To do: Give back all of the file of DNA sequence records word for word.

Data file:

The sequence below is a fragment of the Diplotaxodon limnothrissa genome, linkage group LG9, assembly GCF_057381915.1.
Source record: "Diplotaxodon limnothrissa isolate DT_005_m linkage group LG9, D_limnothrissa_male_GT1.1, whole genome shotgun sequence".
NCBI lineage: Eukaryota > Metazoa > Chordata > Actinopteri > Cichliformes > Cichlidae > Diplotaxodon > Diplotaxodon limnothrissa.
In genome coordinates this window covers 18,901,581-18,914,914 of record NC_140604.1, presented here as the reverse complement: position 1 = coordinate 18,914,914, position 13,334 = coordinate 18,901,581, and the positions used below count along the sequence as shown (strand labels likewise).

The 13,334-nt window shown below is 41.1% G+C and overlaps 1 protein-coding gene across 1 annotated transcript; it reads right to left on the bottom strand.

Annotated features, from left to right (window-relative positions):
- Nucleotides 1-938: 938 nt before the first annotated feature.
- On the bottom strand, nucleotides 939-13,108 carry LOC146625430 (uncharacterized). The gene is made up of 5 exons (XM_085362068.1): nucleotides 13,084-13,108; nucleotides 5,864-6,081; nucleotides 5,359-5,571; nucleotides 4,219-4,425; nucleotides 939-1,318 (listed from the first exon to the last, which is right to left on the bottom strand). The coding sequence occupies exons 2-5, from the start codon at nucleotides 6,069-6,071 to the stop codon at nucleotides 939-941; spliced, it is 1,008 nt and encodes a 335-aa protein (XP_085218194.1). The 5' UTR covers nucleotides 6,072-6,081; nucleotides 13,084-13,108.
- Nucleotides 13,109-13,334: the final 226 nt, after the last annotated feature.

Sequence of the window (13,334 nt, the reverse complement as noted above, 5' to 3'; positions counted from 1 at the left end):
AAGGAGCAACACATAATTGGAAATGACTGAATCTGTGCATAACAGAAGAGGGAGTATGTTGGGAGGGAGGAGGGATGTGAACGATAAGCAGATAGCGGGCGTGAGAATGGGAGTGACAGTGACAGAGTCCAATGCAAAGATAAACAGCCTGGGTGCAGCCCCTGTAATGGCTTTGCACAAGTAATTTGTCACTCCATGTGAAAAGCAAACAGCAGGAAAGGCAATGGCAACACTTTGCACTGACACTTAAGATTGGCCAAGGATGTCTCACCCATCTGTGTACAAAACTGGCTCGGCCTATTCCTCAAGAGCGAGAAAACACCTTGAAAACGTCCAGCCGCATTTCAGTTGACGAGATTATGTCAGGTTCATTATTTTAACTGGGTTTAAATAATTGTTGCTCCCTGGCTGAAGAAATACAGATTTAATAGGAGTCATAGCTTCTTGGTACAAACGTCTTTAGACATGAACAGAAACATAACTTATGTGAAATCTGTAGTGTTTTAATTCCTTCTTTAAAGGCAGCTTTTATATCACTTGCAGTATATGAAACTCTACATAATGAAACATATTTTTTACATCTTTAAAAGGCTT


The sequence below is a fragment of the Diplotaxodon limnothrissa genome, linkage group LG9, assembly GCF_057381915.1.
Source record: "Diplotaxodon limnothrissa isolate DT_005_m linkage group LG9, D_limnothrissa_male_GT1.1, whole genome shotgun sequence".
NCBI lineage: Eukaryota > Metazoa > Chordata > Actinopteri > Cichliformes > Cichlidae > Diplotaxodon > Diplotaxodon limnothrissa.
In genome coordinates this window covers 18,901,581-18,914,914 of record NC_140604.1, presented here as the reverse complement: position 1 = coordinate 18,914,914, position 13,334 = coordinate 18,901,581, and the positions used below count along the sequence as shown (strand labels likewise).

The 13,334-nt window shown below is 41.1% G+C and overlaps 1 protein-coding gene across 1 annotated transcript; it reads right to left on the bottom strand.

Annotated features, from left to right (window-relative positions):
- Nucleotides 1-938: 938 nt before the first annotated feature.
- On the bottom strand, nucleotides 939-13,108 carry LOC146625430 (uncharacterized). The gene is made up of 5 exons (XM_085362068.1): nucleotides 13,084-13,108; nucleotides 5,864-6,081; nucleotides 5,359-5,571; nucleotides 4,219-4,425; nucleotides 939-1,318 (listed from the first exon to the last, which is right to left on the bottom strand). The coding sequence occupies exons 2-5, from the start codon at nucleotides 6,069-6,071 to the stop codon at nucleotides 939-941; spliced, it is 1,008 nt and encodes a 335-aa protein (XP_085218194.1). The 5' UTR covers nucleotides 6,072-6,081; nucleotides 13,084-13,108.
- Nucleotides 13,109-13,334: the final 226 nt, after the last annotated feature.

Sequence of the window (13,334 nt, the reverse complement as noted above, 5' to 3'; positions counted from 1 at the left end):
AAGGAGCAACACATAATTGGAAATGACTGAATCTGTGCATAACAGAAGAGGGAGTATGTTGGGAGGGAGGAGGGATGTGAACGATAAGCAGATAGCGGGCGTGAGAATGGGAGTGACAGTGACAGAGTCCAATGCAAAGATAAACAGCCTGGGTGCAGCCCCTGTAATGGCTTTGCACAAGTAATTTGTCACTCCATGTGAAAAGCAAACAGCAGGAAAGGCAATGGCAACACTTTGCACTGACACTTAAGATTGGCCAAGGATGTCTCACCCATCTGTGTACAAAACTGGCTCGGCCTATTCCTCAAGAGCGAGAAAACACCTTGAAAACGTCCAGCCGCATTTCAGTTGACGAGATTATGTCAGGTTCATTATTTTAACTGGGTTTAAATAATTGTTGCTCCCTGGCTGAAGAAATACAGATTTAATAGGAGTCATAGCTTCTTGGTACAAACGTCTTTAGACATGAACAGAAACATAACTTATGTGAAATCTGTAGTGTTTTAATTCCTTCTTTAAAGGCAGCTTTTATATCACTTGCAGTATATGAAACTCTACATAATGAAACATATTTTTTACATCTTTAAAAGGCTT